Cities of the future will be accessible, people friendly and have healthy inhabitants. That’s what we want for Detroit. As the city grows one of the best ways to ensure all three and a continuation of its revitalization is creating a bicycle friendly infrastructure and culture. It will bring more residents into the city, grow businesses, create jobs, increase property values, make residents healthier, attract in more tourists and make Detroit even more fun.
Investing in a walkable, bikeable Detroit is time and money well spent. A 2012 Portland study showed bicyclists tend to spend more at businesses than drivers. According to 2011 University of Massachusetts study, bike lane construction ranked first in job creation among public works projects when comparing jobs created to tax dollars spent.
There is also a direct correlation between home values and the distance from a cycling infrastructure. A 2008 study by the University of Cincinnati says housing prices went up by $9 for every foot closer to the trail entrance. The study said for the average home, homeowners were willing to pay a $9,000 premium to be located 1,000 feet closer to a bike trail.
For the price of one mile of four-lane urban highway hundreds of miles of bicycle and pedestrian infrastructure can be built.
That’s the bikenomics of it. Here is what Detroit has done to become a bike friendly city.
We have our own bikes.
Shinola bikes are built in the USA and hand-assembled in Detroit. Earlier this year they took their line of luxury hand-built bikes across the country to give people a chance to see what’s been made in Detroit.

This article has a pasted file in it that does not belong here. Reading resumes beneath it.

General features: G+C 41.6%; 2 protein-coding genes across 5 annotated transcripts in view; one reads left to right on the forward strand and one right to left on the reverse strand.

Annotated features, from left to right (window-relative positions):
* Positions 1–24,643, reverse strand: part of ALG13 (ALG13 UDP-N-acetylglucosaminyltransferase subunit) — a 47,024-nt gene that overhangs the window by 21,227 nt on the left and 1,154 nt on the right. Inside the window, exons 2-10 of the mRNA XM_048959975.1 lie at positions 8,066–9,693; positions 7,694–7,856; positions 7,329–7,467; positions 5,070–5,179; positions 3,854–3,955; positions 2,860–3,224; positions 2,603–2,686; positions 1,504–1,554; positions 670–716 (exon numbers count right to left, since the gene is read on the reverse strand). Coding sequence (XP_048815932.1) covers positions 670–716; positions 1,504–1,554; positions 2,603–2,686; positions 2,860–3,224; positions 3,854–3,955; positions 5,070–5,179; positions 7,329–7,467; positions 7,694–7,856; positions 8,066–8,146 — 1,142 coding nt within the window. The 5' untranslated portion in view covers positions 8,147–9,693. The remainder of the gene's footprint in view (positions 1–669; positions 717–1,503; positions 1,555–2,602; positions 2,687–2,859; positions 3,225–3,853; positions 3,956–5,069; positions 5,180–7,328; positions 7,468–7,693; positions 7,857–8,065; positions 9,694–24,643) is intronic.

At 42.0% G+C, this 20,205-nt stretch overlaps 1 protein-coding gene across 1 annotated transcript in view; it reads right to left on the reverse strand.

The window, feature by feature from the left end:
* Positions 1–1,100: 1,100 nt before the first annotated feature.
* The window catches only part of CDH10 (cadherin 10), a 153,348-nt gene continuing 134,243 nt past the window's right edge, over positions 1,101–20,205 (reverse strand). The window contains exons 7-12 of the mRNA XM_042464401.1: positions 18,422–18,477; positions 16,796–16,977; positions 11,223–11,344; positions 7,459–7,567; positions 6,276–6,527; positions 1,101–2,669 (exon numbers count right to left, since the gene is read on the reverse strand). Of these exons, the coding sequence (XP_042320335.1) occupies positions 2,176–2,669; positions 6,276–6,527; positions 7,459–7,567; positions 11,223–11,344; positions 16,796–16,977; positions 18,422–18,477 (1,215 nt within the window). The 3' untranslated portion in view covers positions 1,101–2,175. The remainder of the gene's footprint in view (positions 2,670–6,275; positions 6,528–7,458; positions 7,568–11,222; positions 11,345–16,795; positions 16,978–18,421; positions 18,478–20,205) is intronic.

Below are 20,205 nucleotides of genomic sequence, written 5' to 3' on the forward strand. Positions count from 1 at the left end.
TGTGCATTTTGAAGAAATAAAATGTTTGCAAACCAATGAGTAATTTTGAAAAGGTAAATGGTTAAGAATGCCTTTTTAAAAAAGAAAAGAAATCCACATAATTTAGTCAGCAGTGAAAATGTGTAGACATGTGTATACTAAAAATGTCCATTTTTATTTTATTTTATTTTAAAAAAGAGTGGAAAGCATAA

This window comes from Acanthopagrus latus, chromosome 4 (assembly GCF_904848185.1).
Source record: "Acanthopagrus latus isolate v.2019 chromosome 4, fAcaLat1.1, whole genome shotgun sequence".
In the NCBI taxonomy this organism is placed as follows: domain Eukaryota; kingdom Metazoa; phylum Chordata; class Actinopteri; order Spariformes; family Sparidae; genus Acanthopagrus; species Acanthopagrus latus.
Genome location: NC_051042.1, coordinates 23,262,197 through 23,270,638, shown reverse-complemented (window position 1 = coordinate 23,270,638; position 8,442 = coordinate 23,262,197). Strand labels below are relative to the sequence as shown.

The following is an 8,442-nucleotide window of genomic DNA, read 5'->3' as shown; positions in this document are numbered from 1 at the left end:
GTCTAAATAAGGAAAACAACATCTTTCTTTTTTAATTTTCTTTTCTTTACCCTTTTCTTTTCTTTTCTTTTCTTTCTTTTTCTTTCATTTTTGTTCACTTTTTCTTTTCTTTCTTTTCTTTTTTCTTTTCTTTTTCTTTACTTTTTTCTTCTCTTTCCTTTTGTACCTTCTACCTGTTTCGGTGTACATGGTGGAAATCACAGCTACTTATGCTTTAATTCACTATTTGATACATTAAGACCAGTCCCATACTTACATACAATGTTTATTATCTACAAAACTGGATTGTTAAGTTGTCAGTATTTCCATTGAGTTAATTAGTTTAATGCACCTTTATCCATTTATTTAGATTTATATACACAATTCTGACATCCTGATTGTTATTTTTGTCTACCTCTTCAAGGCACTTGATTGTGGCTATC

The Detroit Bicycle Company builds custom hand-crafted bicycles here. They are low-volume and, like Shinola, expensive. They’ve been called retro jewels. The bikes have Detroit names like Trumbull St., Cass Ave., Madison Ave. Woodbridge St., Russell St. and Jefferson Ave.
Detroit Bikes created its A-Type prototype in a coach house off Woodward Avenue, a couple of blocks from where Henry Ford once lived. They now build the bikes on Detroit’s west side.
These bikes and others can be ridden on beautiful bike paths and new bike lanes on our city streets. Detroit has gone from almost no bicycle lanes five years ago to 154 miles today. New bike paths are coming as well including the extension of the Dequindre Cut and the 26-mile walking and biking path called the Inner Circle Greenway that will link Detroit, Hamtramck, Highland Park and Dearborn. It will join together the Dequindre Cut, Detroit RiverWalk and Southwest Detroit greenways with a number of others being built.
There are also plenty of tours for residents and visitors.
Slow Roll, a group bicycle ride in Detroit, meets every Monday night in Detroit. Slow Roll has become Michigan’s largest weekly bike ride. It is also becoming one of the largest weekly bikes rides in the world. There are rides scheduled through the end of October.
The yearly Tour de Troit bike ride explores some of Detroit’s historic areas and other sights.
Motor City Brew Tours offers history-themed guided tours in Detroit from May – September.
Don’t have a bike? Wheelhouse Detroit rents cruisers, sport and comfort hybrids, road bikes, tandems and adult tricycles as well as accessories like tag-a-longs, baby seats and trailers. You can go it alone or take one of their guided tours to look at Detroit architecture, public art, automotive heritage, Eastern Market or other neighborhoods and urban agriculture or ask for a customized tour.
Bikes are also being used to teach Detroit youth leadership qualities. Back Alley Bikes helps them find transportation, learn responsibility and new skills as they earn a bike by fixing up donated bicycles. The Hub of Detroit, a bicycle repair shop, grew out of Back Alley Bikes. It offers a mechanic-in-training program.
Detroit is indeed on the cusp of becoming one of the great bicycle cities in the nation. It will be good for all of us. Ride on!
— This blog also appeared in Detroit 2.0.